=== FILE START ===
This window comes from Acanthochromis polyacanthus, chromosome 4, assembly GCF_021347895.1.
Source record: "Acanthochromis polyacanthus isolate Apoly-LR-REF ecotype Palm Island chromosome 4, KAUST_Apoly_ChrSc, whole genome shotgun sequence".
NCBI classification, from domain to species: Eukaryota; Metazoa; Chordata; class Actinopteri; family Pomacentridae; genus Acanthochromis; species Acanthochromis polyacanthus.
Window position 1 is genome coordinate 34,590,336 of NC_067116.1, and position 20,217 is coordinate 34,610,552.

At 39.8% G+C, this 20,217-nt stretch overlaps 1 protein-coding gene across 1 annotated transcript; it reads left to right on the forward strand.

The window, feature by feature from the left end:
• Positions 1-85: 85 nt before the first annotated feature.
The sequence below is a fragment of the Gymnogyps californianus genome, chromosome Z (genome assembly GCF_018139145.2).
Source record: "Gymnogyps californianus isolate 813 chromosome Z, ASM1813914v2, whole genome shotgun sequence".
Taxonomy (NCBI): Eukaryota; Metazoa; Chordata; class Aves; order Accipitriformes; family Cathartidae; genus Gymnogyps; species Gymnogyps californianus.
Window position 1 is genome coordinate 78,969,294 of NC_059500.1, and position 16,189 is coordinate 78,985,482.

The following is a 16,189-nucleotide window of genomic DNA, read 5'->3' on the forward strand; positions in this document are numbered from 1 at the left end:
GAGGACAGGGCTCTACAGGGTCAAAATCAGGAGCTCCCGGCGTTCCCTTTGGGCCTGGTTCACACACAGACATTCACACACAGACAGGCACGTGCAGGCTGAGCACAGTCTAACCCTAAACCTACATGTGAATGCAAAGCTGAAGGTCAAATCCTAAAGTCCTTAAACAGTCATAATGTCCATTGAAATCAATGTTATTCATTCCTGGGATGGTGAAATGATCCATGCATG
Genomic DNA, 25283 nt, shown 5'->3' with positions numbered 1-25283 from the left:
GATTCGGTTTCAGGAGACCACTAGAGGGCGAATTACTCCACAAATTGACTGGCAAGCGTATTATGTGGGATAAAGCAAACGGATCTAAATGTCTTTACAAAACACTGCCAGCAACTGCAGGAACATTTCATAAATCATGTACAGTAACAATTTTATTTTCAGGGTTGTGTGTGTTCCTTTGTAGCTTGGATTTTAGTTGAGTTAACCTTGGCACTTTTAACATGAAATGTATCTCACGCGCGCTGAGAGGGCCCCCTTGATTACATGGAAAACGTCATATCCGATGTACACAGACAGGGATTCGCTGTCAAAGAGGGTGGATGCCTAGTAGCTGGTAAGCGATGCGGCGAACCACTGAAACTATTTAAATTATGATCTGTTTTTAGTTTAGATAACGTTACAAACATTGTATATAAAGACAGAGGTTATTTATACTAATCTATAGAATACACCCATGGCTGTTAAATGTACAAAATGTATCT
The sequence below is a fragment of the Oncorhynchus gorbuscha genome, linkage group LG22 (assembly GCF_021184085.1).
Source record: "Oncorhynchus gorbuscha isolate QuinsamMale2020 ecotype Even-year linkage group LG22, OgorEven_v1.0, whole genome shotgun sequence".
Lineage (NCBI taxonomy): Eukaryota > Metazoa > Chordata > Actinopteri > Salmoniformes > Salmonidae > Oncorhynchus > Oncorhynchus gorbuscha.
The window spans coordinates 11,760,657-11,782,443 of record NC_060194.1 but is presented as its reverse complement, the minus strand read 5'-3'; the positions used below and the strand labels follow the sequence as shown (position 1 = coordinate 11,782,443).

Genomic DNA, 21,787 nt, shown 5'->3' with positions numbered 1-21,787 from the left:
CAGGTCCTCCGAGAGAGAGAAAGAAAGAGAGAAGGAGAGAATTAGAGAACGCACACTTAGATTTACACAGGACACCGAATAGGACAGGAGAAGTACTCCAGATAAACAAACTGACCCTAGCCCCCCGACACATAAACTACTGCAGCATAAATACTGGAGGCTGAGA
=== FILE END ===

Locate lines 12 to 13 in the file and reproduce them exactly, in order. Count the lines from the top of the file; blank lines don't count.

The following is a 16,189-nucleotide window of genomic DNA, read 5'->3' on the forward strand; positions in this document are numbered from 1 at the left end:
GAGGACAGGGCTCTACAGGGTCAAAATCAGGAGCTCCCGGCGTTCCCTTTGGGCCTGGTTCACACACAGACATTCACACACAGACAGGCACGTGCAGGCTGAGCACAGTCTAACCCTAAACCTACATGTGAATGCAAAGCTGAAGGTCAAATCCTAAAGTCCTTAAACAGTCATAATGTCCATTGAAATCAATGTTATTCATTCCTGGGATGGTGAAATGATCCATGCATG